In accordance with the provision of the law, you are hereby sentenced to death by hanging by the neck until death. May the Lord have mercy on us.”With these words, Justice Atinuke Ipaye of a Lagos High Court sitting in Ikeja yesterday sentenced a bricklayer, Femi Adebowale, to death by hanging for being found guilty of armed robbery.
The judge found him guilty of a four-count charge offence brought against him by the Lagos State government in accordance with section 295(2) of the Criminal Law of Lagos State.
The judge said the minimum penalty provided by the law is death sentence for each of the four-count offence for which the convict was charged. The prosecution counsel, Mr. Akin George, told court that Adebowale robbed one Alhaja Amudalat Olowo-Eyo of gold jewelries valued at over N500,000 and cash sum of N350,000, among other valuable documents at gun point.
He further stated that the convict, with others at large, robbed their victims on December 28, 2012, between 1a.m. and 2a.m. at their residence, No. 10, Aiyetolu Street, Abule Egba, Lagos. However, the convict had pleaded not guilty sometimes last year when he was arraigned.
At the commencement of trial, Alhaja Olowo-Eyo, the complainant, had told the court how the convict and others at large, robbed her at her residence, saying the convict told them they would waste their lives if they refused to cooperate with them.
Also, she identified the convict as being among the bricklayers brought in by her landlord for the renovation of their house two days before the incident. She noted that after robbing them, her husband was able to pin one of the robbers down, a situation that gave her courage to also grab another robber next to her.
Alhaja Olowo-Eyo further told the court that in order to free himself, the robber shot her twice in the chest but that God kept her alive. She testified further that colleagues of the convict who escaped came back 20 minutes later and rained bullets on their apartment, recounting that one of her daughters was hit in the stomach, another on the back, while her son was hit on the thigh.
The presiding judge dismissed the alibi (claim) provided by the convict that he was away in Akure for his marriage introduction on the day of the incident. She described as not credible the evidence provided by the supposed father-in-law, who told the court during trial that he met the convict for the first time on the day of the ceremony.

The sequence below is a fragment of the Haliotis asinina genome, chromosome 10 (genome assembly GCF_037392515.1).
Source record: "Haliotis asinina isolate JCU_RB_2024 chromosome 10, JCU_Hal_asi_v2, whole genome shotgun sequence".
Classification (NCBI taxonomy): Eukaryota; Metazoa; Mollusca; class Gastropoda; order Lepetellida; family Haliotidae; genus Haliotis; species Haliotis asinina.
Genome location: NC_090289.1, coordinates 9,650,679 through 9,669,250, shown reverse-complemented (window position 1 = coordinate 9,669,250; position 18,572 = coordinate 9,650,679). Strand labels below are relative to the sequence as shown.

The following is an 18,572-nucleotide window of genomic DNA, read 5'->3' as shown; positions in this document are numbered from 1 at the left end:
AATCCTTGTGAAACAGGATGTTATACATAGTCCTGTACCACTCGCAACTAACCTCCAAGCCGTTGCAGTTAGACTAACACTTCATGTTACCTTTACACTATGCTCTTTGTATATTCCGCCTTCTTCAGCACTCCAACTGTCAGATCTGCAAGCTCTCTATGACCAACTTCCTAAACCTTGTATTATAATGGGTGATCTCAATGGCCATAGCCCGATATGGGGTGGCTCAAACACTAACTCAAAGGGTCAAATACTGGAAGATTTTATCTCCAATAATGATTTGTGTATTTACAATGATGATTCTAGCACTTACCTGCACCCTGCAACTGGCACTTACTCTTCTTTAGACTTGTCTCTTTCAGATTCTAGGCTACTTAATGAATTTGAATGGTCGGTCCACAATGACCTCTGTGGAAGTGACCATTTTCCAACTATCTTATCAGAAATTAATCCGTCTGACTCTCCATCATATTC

However, outside the court, a prison official, Mr. A. A. Teriba, manhandled some journalists who attempted to take the picture of the convicted armed robber, Femi Adebowale. The mild drama occurred after Justice Ipaye convicted Adebowale to death by hanging.
Trouble started when a correspondent with the Nation newspaper, Mr. Bisi Onanuga, one of the journalists that covered Adebowale’s proceedings, wanted to take the picture of the convict, who was being led away into the transit cell of the court.
The warder, Teriba, in an attempt to prevent the convict’s picture from being taken, left the convict unguarded and pounced on Onanuga, rough-handled and punched him on the chest.
He also ordered him to hand over his Black Berry phone he wanted to use to take the photograph. In the scuffle that ensued, the warder tore his shirt and removed three buttons from the cloth.
After Onanuga had passed the phone to a colleague, Gbenga Adewoye of the AIT/RayPower, Teriba turned his attention to Adewoye and punched him severally on the chest in an attempt to forcibly take the phone from him.
The incident attracted various officers of the court, including lawyers. It finally took the intervention of the Director, Directorate of Public Prosecution (DPP), Mrs. Idowu Alakija, before the situation was brought under control.
Two weeks ago, the warder had assaulted a correspondent of Federal Radio Corporation of Nigeria (FRCN), Wahab Akinlade, when he took the photograph of the Baale of Temidire village in Alagbado, Alhaji Nojeen Abioye, who is standing trial for alleged murder and manslaughter.
The incident attracted the attention of Justice Lateef Lawal-Akapo, who chided the prison official and told him there was nothing offensive in the photograph.